Summary and Analysis Chapter 29



Six months have passed, and Aibileen assumes that when the book is published her days with Mae Mobley and L'il Man—Mae Mobley's one-year-old baby brother, Ross—will be over. Aibileen cherishes her minutes with them now and tells them subversive stories of black people whenever she can. Elizabeth now requires Aibileen to feed Baby Girl only diet food because Mae Mobley is so pudgy and not thin like her mama.

After six long months of waiting and no contact, Skeeter finally delivers copies of the book, titled Help, in an unmarked brown box to Aibileen's church. She has to pretend it is only donated clothes in the box so that their clandestine project is not discovered. Aibileen watches the delivery and wishes she could run out and give Skeeter a congratulatory hug. She takes a copy to Minny, who is now six months pregnant, and they talk about the risk they have taken and what might happen when people in Jackson, black and white, begin reading the stories. Aibileen and Minny are honored at their church, where everyone already has a copy of the book and everybody seems to know the authors. The Reverend also has a book—signed by 500 church folks from throughout Mississippi—for Skeeter, whom he calls family now.

A local television station carries a book review that claims the Help is probably about Jackson. One of Elizabeth's sorority sisters is on the show saying that the book is a disgrace to all white Southern women. She claims that they treat their help like family and that all of her friends do, too. She warns the viewers not to waste their husbands' hard-earned money on the book, a warning that immediately sends Elizabeth out the door to buy it.


The maids struggle with the irony that the children that they rear eventually will grow up to be their employers. When the white children are young, the maids have authority over them granted by their parents, but they know that the children will one day assume the position of authority. Aibileen sees it as her calling to teach the children she raises a different way to be in the world. She tries to subvert the system by planting seeds of kindness and telling secret stories of "Green Martian Luther King." When Mae Mobley begins attending a Baptist preschool her teacher tells her that black people aren't smart enough to go to school. Aibileen asks if Mae Mobley thinks Aibileen is dumb because of the color of her skin, and when Mae says "no," she also concludes that her white teacher is not always right. The teacher seems to be an enforcer of the ways of the "Old" South, and Mae Mobley's questioning reveals perhaps a "New" South to come.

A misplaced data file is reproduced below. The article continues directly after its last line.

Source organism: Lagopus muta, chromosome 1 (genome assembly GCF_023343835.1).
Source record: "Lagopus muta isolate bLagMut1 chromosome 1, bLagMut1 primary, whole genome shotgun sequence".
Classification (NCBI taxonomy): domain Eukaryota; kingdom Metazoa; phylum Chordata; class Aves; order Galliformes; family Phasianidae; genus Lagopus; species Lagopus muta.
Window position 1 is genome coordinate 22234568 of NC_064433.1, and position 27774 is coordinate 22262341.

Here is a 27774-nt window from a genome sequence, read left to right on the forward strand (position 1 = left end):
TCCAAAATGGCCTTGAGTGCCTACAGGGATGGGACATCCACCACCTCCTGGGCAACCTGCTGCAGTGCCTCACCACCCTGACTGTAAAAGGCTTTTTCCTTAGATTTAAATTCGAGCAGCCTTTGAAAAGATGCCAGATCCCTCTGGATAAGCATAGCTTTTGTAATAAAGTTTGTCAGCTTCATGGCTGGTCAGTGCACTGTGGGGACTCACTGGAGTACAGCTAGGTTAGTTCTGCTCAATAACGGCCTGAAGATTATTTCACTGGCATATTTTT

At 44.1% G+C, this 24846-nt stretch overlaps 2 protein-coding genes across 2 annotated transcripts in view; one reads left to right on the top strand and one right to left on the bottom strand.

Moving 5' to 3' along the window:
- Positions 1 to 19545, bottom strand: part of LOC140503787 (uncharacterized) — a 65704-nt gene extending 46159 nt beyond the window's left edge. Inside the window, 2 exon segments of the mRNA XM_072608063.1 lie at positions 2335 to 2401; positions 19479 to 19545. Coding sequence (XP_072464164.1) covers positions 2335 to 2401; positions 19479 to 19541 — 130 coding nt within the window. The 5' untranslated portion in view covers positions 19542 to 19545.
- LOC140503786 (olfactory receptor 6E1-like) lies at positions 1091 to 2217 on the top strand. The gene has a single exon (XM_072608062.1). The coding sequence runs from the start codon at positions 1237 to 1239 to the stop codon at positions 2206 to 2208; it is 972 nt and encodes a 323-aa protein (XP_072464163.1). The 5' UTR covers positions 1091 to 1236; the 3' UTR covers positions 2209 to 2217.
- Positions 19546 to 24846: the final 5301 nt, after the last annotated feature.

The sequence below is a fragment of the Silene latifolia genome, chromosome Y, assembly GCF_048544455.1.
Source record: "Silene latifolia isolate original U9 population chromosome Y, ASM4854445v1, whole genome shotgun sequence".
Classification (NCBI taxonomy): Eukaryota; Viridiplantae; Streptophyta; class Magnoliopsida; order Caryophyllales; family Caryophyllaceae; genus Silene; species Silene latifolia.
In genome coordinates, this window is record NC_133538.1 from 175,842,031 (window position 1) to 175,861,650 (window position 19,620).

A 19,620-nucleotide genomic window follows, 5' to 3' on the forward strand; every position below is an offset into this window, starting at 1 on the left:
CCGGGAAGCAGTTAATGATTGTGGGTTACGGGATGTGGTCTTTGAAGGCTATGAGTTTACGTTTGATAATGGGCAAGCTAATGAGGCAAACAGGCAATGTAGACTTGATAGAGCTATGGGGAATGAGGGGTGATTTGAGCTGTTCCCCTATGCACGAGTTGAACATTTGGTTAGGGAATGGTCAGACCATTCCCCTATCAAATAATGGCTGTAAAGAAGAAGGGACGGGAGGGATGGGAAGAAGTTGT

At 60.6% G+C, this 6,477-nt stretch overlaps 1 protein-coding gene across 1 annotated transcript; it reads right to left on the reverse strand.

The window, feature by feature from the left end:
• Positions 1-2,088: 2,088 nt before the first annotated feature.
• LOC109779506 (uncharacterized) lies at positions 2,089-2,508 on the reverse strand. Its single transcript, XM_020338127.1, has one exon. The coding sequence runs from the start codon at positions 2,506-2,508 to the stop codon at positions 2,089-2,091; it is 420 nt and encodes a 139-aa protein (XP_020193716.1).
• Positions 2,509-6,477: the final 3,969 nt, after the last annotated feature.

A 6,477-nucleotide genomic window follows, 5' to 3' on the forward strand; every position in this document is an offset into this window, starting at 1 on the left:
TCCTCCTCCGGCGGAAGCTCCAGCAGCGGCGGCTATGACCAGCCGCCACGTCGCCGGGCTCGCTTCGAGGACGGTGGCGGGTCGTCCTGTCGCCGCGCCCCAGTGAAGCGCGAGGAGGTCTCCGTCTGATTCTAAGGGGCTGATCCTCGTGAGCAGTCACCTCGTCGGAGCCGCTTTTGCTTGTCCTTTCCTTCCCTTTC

The theme of hope and change prevail in this chapter as the book is distributed throughout Jackson and the rest of the country. Black and white libraries are getting copies, and the maids seem proud and excited to tell their stories. Their fear of the punishment for doing so is overshadowed by their accomplishment. They feel united and powerful for having a voice.

While Elizabeth is watching the book review she is more concerned about her sorority sister's appearance than the content of what she is saying. She tells her friend on television to stop frowning because it does not make her look cute. This incident underscores Elizabeth's belief that appearances matter more than reality, and Elizabeth is portrayed as shallow. She ignores the importance of the book's message and is stirred up only by the possible controversy.